Gonzalez “Plan” Won’t Help Seattle Housing

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Gonzalez “Plan” Won’t Help Seattle Housing

Tomorrow Seattle will winnow down a large field of candidates for Mayor and City Council in a mail in primary. None of the 16 candidates for Mayor has said or done anything during their careers or campaigns that make a convincing case that they will do anything to develop a coherent housing policy for the city. On the contrary the two leading candidates, former Council President Bruce Harrell and current Council President Lorena Gonzalez both presided over a period of bad housing policy. It’s worth looking at Gonzalez’ most recent position paper on housing — in an email she called it “My plan to Solve Homelessness” — to see what is endemic in the field in Seattle and across the country: a lack of vision served with an elaborately tossed word salad.

Gonzalez (or her writers) have a knack for mixed metaphors. When she announced her candidacy she said, “We are at a critical crossroads as a city, and now is the time for bold and progressive action that overcomes the status quo and paves the pathway to Seattle’s collective, shared prosperity.” Maybe this is eloquence, suggesting that rather than take one of the roads on the map, Gonzalez plans to “pave the pathway” on her own. Her “housing plan” has the same quality.

The opening sentence of “the plan” says, “After years of learning and understanding the complexities of homelessness,” she knows “that it will take an all-hands-on deck approach that leaves no solution on the table.” Hands, tables, and decks. Maybe some chairs and some cards might be included? What she suggests is improving the city’s “emergency crisis response system” and providing housing with “individualized wrap-around services.” Gonzalez doesn’t bother to define what either of these things are or where or whether they currently exist. I can’t find anything called “the emergency crisis response system.” I think it’s made up. And “wrap around services?” Again, the term is offered as if we’d just know what that meant. Is Christo involved?

Gonzalez suggests converting “unused buildings and hotel space for non-congregate shelter.” It’s unclear what unused buildings she might be referring to and why she’d use the term “non-congregate shelter,” a bureaucratic nuance that is likely of no interest to someone sleeping outside. Another idea to pave a new path? “Improve access to jobs and stable incomes,” Gonzalez offers. A weird comment coming from the leader of the jobs-cause-homelessness mob that assembled when consultants from McKinsey suggested that Seattle’s housing went up when more jobs were created. Gonzalez uncritically embraced this false correlation. Which is a good segue to her explanation of why all these great ideas haven’t happened. It’s worth an extended quote.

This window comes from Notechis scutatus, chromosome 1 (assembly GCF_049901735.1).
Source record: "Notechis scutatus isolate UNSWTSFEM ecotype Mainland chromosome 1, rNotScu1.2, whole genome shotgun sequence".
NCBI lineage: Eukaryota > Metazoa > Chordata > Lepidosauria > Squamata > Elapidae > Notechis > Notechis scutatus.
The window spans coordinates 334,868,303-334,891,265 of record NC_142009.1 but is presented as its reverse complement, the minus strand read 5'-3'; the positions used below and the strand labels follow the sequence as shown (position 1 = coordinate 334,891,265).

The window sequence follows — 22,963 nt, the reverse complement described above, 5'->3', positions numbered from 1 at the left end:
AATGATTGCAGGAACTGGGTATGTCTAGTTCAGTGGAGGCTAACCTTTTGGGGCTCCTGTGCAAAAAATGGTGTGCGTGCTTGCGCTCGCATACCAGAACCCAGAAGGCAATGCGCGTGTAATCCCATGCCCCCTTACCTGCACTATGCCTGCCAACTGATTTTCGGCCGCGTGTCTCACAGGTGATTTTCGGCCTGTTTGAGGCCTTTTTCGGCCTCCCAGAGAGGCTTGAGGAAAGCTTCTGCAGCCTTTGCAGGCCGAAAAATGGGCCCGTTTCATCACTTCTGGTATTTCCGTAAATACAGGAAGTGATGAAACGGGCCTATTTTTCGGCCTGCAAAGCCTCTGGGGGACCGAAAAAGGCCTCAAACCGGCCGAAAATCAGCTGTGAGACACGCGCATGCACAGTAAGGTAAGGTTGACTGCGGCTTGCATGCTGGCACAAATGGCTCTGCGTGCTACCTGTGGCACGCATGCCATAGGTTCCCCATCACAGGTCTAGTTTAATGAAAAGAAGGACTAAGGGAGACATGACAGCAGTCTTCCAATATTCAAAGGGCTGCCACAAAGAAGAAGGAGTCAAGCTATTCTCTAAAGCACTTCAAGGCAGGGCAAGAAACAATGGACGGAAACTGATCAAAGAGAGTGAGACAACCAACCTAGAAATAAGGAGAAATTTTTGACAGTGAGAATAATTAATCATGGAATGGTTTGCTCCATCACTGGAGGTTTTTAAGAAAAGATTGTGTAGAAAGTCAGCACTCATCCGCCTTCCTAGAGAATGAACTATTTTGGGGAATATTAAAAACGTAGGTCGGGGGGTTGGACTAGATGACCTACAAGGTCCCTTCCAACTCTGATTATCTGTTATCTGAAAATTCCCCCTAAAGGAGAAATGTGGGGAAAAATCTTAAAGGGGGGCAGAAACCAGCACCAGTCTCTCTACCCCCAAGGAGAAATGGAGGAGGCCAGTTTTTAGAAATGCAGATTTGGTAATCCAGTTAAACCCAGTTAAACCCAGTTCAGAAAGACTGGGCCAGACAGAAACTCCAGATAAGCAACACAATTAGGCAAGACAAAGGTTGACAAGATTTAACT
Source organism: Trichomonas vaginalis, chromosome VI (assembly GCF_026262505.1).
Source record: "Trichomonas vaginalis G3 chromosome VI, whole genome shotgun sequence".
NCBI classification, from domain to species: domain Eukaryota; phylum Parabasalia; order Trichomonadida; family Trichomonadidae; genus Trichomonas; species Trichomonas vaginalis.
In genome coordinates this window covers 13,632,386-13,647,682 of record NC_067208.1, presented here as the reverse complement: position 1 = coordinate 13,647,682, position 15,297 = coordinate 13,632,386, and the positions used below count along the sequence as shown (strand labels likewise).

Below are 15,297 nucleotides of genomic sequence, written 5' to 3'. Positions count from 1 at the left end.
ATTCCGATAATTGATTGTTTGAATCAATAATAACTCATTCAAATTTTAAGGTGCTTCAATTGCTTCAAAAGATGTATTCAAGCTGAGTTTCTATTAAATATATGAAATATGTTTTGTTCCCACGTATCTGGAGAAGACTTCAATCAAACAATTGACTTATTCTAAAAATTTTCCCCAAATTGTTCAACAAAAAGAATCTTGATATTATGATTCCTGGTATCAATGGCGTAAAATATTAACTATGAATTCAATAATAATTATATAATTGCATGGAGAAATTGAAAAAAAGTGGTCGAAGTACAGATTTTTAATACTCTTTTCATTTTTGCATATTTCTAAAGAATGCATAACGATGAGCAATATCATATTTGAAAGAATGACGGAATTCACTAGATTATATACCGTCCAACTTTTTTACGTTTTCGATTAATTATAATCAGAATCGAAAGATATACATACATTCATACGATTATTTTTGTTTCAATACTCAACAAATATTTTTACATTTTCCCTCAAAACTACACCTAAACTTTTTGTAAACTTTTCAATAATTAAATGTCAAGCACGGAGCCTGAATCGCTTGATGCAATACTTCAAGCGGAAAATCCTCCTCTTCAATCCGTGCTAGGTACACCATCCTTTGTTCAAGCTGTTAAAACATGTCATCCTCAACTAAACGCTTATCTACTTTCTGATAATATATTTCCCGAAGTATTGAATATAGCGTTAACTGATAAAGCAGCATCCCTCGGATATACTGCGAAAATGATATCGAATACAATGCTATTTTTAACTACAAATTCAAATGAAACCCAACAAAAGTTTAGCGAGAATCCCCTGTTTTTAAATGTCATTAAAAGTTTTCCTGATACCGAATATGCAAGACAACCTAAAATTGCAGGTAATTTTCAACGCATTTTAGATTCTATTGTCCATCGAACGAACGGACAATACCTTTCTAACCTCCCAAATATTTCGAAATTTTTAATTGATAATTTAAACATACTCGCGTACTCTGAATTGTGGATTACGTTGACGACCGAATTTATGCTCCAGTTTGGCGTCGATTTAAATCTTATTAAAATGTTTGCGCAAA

“The reason these solutions are not currently being implemented effectively is because we do not have a Mayor who is willing to stand up to the wealthy and big corporations and say that it’s time for them to pay their fair share to adequately fund the services and housing that people experiencing poverty desperately need. As just one example, in our own backyard, Amazon’s
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profits soared 220% during the public health pandemic while the average Seattle resident has accumulated 14 months of overdue rent.”

The answer to too many jobs is to tax them, something that Gonzalez proposed back in 2018, then backed away from, then embraced again. Gonzalez can hold two (or is it three) contradictory ideas in her head I guess: homelessness is caused by jobs, and the way to create jobs to end homelessness is to tax them, then spend on “wrap around services.” That makes sense, right?  

And how has the “average Seattle resident” built up 14 months of overdue rent? Our survey from early in the pandemic found hundreds of households in arrears, a number that certainly grew. But 14 months? Remember that the average income in Seattle is around $128,000. Gonzalez might want to take a closer look at this number and figure out what she really means. Of course nobody among the crack squad of local journalists or pundits questioned this obviously wrong statement.

Gonzalez is still sticking with McKinsey I guess, suggesting that Seattle needs “16,000 additional affordable units and the additional 37,000 new affordable-housing units.” This is confusing. What’s the difference between additional affordable units and new affordable-housing units? A hyphen, I guess. And is the total 53,000 housing units? Over what period of time and at what cost? Gonzalez’ plan doesn’t say anything about that, but it’s likely the number dates back to the original debate over Mandatory Inclusionary Zoning, a policy that mandates fees for non-profit housing. That was six years ago, the McKinsey “study” three years ago. Will we always need 53,000 units of housing? Have no affordable units (with or without a hyphen) come on line? Of course they have. Gonzalez’ number is pure fantasy.

I picked Gonzalez’ “plan” because of her history on the issue, but none of the other candidates has any better ideas or any true sense of the housing issue. Seattle will likely lurch forward, like the rest of the country’s local governments, issuing more rental housing fiats that increase risk and price of rental housing and diminishing its supply while at the same time boosting the cost of new production with rules, fees, and taxes. Then whoever winds up in charge will blame businesses – the ones creating the jobs – and propose more taxes. As Gonzalez (or her writers) might say, there’s no light at the end of the tunnel for this snowball headed for hell.

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